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**Jochen Kerdels, Gabriele Peters**

**Publications:**

- Jochen Kerdels and Gabriele Peters,

*Analysis of High-Dimensional Data Using Local Input Space Histograms*, Neurocomputing, Vol. 169, pp. 272-280, 2015.

[pdf | pdf supplem. material | doi] - Jochen Kerdels and Gabriele Peters,

*Supporting GNG-based Clustering with Local Input Space Histograms*, Proceedings of the 22nd European Symposium on Artificial Neural Networks, Computational Intelligence and Machine Learning (559-564), 2014.

[pdf] - Jochen Kerdels and Gabriele Peters,

*Clustering hochdimensionaler Daten, Informatik Spektrum*, Springer, Vol. 38(4), cover art, p. 335, 2015.

**Summary**

In recent years the ability to store and process vast amounts of data has increased considerably. One approach to discover structure in this kind of data is the use of methods that employ forms of* unsupervised competitive learning* such as the *growing neural gas* (GNG) introduced by Bernd Fritzke in 1995. GNGs are topology representing networks that approximate the structure of an input space using an unsupervised, data-driven growth process. Individual units in a GNG network represent local regions of the input space as convex polyhedrons. As a consequence, complex structures of an input space, e.g., non-convex clusters, can only be approximated piecewise by a larger number of units.

This piecewise representation of input space structures makes it often difficult to recover the relationship between the network units and the corresponding structures in input space. To support the reconstruction of such relationships we proposed *Local Input Space Histograms* (LISH) as an extension to the original GNG algorithm.

**Local Input Space Histograms**

In order to gather more information about the input space structure that underlies a particular growing neural gas we augmented each GNG edge with a small histogram. The histograms capture the local distribution of inputs relative to the GNG units that are connected by an edge.

Based on this additional information it becomes possible to infer certain properties of the input space that were previously unattainable. For instance, it can be estimated if the input space between two GNG units is either densely or sparsely populated. This information can be used, e.g., to guide clustering approaches that group GNG units into higher order entities that directly correspond to complex input space structures.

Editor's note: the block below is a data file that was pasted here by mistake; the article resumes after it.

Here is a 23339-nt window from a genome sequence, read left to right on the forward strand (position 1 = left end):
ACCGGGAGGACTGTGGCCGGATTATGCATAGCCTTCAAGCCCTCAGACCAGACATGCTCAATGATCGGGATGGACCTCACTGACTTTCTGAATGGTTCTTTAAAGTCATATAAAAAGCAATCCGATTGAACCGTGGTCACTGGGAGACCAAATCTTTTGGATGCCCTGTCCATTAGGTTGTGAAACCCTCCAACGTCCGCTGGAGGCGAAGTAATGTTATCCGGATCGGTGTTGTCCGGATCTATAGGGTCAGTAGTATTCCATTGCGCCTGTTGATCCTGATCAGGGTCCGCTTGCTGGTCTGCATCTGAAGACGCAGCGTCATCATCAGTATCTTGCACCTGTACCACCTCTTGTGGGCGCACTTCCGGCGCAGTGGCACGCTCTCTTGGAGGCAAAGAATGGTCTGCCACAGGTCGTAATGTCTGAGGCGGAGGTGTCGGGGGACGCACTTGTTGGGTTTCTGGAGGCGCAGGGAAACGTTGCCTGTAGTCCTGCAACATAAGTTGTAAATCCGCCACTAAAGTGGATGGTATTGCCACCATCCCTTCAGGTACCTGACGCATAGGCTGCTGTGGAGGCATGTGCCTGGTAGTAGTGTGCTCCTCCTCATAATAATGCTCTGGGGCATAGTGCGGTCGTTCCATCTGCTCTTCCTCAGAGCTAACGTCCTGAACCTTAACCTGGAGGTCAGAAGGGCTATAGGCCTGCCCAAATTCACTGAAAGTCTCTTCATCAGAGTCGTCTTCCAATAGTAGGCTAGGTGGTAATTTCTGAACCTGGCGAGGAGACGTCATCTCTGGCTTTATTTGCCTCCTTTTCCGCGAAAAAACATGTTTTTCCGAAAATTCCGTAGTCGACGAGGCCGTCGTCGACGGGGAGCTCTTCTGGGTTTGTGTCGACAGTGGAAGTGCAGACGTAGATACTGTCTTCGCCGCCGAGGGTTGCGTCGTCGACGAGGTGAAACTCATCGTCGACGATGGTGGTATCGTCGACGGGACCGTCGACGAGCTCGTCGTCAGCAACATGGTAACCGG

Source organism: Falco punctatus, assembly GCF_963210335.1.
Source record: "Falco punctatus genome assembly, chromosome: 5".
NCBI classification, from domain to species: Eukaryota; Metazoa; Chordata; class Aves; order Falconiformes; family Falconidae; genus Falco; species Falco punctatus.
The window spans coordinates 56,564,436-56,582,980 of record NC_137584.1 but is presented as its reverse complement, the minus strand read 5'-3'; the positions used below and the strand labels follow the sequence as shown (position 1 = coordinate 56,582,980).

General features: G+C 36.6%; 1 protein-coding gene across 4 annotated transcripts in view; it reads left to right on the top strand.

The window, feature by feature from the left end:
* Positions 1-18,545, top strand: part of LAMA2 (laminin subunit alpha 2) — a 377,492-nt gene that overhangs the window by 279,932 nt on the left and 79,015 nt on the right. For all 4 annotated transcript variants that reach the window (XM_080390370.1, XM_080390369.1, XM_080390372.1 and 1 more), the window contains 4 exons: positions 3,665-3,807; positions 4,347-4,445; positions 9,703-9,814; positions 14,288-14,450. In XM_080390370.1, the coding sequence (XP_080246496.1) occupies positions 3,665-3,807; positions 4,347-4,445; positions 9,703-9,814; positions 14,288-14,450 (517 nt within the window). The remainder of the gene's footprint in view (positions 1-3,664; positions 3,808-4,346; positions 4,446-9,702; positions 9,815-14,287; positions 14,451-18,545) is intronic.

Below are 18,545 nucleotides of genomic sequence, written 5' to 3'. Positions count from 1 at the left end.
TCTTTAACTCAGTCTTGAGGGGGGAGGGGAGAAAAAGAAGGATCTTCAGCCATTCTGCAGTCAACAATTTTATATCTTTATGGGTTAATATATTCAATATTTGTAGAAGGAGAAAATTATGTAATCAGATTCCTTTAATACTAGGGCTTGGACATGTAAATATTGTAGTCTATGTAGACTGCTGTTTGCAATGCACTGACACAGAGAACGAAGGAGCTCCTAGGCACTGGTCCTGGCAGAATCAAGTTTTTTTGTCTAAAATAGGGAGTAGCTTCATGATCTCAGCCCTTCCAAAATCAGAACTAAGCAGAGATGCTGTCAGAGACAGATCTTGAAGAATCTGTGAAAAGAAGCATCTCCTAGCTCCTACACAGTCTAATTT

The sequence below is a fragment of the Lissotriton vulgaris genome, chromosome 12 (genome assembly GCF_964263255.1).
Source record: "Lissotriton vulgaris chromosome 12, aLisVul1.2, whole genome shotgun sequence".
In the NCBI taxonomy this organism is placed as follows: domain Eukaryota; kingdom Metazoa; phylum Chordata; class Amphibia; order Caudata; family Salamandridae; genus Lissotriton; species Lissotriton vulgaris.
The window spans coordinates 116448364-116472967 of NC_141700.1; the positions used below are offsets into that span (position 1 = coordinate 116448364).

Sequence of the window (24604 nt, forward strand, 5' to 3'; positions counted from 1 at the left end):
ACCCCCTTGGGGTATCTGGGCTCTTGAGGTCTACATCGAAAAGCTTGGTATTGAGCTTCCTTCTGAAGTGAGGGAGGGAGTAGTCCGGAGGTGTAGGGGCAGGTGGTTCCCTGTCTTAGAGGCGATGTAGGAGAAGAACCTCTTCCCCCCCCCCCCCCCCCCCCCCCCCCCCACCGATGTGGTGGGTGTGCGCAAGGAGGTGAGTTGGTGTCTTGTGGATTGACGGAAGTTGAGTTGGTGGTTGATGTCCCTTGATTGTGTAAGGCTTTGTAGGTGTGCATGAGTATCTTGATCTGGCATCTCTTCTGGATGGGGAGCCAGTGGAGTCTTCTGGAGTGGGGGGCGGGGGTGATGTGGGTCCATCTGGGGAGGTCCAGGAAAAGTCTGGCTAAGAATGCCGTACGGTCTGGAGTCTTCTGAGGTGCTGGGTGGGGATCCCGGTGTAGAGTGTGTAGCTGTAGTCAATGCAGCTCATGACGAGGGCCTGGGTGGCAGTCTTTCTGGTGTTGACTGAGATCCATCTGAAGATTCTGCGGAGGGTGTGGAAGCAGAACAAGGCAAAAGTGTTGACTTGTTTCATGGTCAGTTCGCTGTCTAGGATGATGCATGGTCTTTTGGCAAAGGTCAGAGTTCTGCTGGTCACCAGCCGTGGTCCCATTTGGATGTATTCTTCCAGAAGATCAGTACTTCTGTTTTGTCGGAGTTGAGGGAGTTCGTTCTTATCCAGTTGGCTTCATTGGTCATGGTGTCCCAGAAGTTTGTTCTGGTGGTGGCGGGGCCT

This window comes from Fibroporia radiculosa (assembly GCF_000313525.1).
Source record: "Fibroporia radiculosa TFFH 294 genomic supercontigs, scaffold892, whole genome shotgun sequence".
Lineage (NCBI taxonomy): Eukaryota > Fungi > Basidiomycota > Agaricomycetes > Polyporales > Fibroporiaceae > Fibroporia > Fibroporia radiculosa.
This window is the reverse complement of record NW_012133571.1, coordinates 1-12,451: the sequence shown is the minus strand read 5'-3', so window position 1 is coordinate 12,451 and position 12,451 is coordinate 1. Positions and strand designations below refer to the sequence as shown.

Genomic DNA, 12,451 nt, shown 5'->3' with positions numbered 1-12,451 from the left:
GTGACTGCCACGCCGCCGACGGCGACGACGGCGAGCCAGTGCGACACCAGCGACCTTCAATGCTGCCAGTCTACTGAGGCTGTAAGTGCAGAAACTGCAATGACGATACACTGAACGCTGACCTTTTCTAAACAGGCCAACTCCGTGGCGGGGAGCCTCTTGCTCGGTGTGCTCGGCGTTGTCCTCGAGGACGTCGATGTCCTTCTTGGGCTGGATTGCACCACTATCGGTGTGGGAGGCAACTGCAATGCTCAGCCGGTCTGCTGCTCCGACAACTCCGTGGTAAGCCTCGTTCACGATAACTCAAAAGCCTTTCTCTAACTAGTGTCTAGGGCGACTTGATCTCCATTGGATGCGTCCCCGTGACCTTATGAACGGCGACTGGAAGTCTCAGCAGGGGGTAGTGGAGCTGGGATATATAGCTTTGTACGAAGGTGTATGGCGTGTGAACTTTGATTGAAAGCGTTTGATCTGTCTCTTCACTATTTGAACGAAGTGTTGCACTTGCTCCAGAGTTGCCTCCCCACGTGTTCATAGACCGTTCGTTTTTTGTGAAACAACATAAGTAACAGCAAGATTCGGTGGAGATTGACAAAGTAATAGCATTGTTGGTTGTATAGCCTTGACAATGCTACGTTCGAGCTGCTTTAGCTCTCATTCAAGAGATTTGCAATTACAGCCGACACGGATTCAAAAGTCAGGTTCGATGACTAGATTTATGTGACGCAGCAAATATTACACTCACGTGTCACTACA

Right: Local Input Space Histograms occurring in a uniform, two-dimensional input space.

Bottom: Example of a complex, two-dimensional input space (grey colors) that was approximated by a GNG network. Local input space histograms are shown for two edges of the GNG.

**Hierarchical Clustering of High Dimensional Data**

The additional information provided by LISH can also be used to guide the hierarchical clustering of data. In this case the distance between two GNG units is not determined by the distance between the corresponding reference vectors or prototypes, but is instead based on the average bin error of the LISH at the respective edge.

**Force-Based Graph Drawing**

Another application area in which the LISH information in a GNG can improve existing approaches is graph drawing. In this case the individual GNG edges are extended with a weight parameter that is determined using the average bin error of the particular LISH. This edge weight is then used as a proxy for the attraction between GNG units in a force-based graph drawing of the GNG. In addition, the weight also determines the color and thickness of the respective edge in the resulting drawing.

Force-Based Graph Drawing of a GNG Clustering Images Using their Color Histograms. Flower Images from the Oxford 102 Category Flower Dataset by M.-E. Nilsback and A. Zisserman.

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